Cooking Questions You Were Embarrassed to Ask

November 15, 2016

Foodborne illness can occur at any time of the year, but spikes are often seen during the  holiday season. The USDA has a meat and poultry hotline that gets especially busy during this time period. The column reports some of the questions they have received. Perhaps the responses will answer some of those questions that you have always wanted to know but were embarrassed to ask!

 Question: “I baked my pumpkin pies a few days ago and they have been sitting on the counter. Are they ok to eat?” Answer: Foods made with eggs and milk must first be safely baked to a minimum internal temperature of 160 degrees. Then they should be cooled and then refrigerated. You would be taking a chance if you eat these pies. Follow-up question: Why are stores in the bakery section of the supermarket not refrigerated? Answer: These pies are formulated with shelf-stable ingredients, such as preservatives, that prevent harmful bacteria from growing.  Commercial pies must be properly labeled, “approved by the Food and Drug Administration”. They will carry the letters “RT”, which means they meet the guidelines required for display at room temperature. The label will also give a “sell by” or “use by” date. Even these pies should be refrigerated for storage at home especially after they have been cut. (University of Florida Extension Service)

 Question: “I discovered I cooked the turkey with the package of giblets still inside. Are the turkey and giblets safe to eat?” Answer: If giblets were left in the cavity during roasting, even though this is not recommended, the turkey and giblets are probably safe to use. However, if the packaging containing the giblets has changed shape or melted in any way during cooking, do not use the giblets or the turkey because harmful chemicals from the packaging may have penetrated the surrounding meat.

 Question: “I woke up and discovered that I left the pork roast out all night. I took it out of the freezer to thaw for awhile last night and forgot to put it back in the refrigerator before I went to bed. It is completely thawed and warm to the touch. If I cook it, will it be safe to eat?” Answer: Unfortunately this roast should not be eaten. It has been out of refrigeration too long.

 Question: “I purchased a fresh stuffed turkey from my local grocery store in the deli department. One of my guest said it’s not safe to eat. Is she right?” Answer: Yes, she’s right. USDA recommends discarding it or returning the product to the store where purchased. You should only buy pre-stuffed turkeys that display the USDA or State mark of inspection on the packaging.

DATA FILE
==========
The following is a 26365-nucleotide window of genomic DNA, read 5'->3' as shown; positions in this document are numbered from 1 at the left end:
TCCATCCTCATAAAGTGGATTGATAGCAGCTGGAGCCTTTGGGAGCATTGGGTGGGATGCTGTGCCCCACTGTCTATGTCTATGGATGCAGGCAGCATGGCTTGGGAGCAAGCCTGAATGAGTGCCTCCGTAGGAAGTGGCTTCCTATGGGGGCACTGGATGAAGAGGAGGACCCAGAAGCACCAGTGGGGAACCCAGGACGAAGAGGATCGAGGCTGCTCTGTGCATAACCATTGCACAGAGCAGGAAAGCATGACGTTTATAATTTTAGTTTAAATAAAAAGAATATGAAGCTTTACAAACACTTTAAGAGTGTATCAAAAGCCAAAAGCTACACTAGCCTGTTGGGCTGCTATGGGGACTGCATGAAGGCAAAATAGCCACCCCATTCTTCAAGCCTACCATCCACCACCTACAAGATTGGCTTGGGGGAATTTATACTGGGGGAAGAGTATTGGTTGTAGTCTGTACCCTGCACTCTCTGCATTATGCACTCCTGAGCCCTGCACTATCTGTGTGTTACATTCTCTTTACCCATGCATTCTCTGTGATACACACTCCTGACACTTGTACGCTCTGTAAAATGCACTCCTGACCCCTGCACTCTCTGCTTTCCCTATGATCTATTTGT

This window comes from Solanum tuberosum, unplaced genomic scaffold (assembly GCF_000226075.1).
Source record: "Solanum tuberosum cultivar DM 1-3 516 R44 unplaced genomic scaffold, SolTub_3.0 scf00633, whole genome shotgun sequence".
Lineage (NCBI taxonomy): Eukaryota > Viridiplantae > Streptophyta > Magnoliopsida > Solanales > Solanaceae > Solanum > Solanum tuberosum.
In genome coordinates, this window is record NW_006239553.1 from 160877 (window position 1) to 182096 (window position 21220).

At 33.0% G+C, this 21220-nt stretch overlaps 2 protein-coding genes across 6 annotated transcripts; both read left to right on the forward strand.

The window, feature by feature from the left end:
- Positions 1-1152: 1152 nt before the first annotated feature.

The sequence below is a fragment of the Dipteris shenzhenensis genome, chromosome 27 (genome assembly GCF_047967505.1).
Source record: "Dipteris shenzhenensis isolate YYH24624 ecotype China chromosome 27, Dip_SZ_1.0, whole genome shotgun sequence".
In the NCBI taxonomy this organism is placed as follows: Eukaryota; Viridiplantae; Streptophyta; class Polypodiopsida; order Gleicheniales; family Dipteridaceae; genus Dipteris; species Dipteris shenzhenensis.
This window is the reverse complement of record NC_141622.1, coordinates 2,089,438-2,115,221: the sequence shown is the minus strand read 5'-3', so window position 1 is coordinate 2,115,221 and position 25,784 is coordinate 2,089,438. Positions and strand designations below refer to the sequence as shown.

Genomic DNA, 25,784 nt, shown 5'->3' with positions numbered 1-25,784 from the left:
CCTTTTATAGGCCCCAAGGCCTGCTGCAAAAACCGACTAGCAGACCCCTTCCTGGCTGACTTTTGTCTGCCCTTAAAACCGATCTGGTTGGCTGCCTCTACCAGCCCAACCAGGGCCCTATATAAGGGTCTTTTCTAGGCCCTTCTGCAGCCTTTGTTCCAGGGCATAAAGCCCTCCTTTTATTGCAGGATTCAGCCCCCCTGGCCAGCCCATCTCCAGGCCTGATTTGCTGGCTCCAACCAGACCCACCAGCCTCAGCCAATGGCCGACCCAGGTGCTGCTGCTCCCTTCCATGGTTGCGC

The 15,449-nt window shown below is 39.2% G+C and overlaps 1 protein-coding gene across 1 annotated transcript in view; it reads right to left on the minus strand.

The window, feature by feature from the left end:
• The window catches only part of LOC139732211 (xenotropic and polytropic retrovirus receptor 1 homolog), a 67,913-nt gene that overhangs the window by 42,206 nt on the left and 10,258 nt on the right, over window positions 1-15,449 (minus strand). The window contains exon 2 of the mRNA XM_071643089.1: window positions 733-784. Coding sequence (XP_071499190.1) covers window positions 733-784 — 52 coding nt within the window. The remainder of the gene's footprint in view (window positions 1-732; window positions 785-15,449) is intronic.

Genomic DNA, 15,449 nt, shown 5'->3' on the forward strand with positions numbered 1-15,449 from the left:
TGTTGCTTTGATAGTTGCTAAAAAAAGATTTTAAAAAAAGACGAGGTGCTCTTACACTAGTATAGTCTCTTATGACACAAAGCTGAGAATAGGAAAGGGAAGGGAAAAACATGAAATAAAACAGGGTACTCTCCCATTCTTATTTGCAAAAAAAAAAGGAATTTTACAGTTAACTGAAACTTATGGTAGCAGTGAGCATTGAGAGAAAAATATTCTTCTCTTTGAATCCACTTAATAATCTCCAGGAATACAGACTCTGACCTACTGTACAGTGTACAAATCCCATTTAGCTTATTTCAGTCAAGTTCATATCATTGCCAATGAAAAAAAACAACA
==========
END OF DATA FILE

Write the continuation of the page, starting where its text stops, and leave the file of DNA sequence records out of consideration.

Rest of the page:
Question: “ I put a 20lb turkey in the a 200 degree oven before I went to bed last night and the pop-up time says it’s already done at 7:30 this morning. We are not eating until 3:00 p.m. What should I do?” Answer: Overnight cooking of meat at a low temperature isn’t a safe method so we don’t recommend eating this turkey. Secondly, holding a properly cooked turkey for this long at a safe internal temperature of 140 degrees or above for such a long time as this will dry it out and affect the quality of the meat. If this turkey had been cooked properly and was safe to eat, the best way to hold it for all those hours would be to carve it and refrigerate it in covered shallow containers. It could then be served cold or reheated to an internal temperature of 165 degrees.

 Question: "I roasted my holiday turkey yesterday and put it in the refrigerator. It isn't stuffed so I thought it was safe. Then my daughter said I shouldn't have refrigerated it whole. Is it safe to eat today?"Answer: We do not recommend you refrigerate a cooked turkey whole — it could take too long to cool down to a safe temperature. For optimal safety, cut whole or large pieces of poultry into small pieces. It's okay to leave the drumsticks, thighs and wings intact, if you prefer. Refrigerate in covered shallow containers within 2 hours of cooking. This is very important to ensure rapid, even cooling and quick reheating.

 For most people who experience foodborne illness, while it is painful, disruptive and overall “not-nice” experience, healthy people usually recover from it without much residual “damage.” However, for the elderly, the young and those with a chronic illness, it can have devastating consequences. Don’t take chances with your family and guests. Follow food safety rules. For more questions and answers like those above and a packet on food safety, District residents can call QVHD, 248-4528 or request on line, www.qvhd.org  You can also contact the USDA Meat and Poultry line directly at 1-888-674-6854 or email them at mphotline.fsis@usda.gov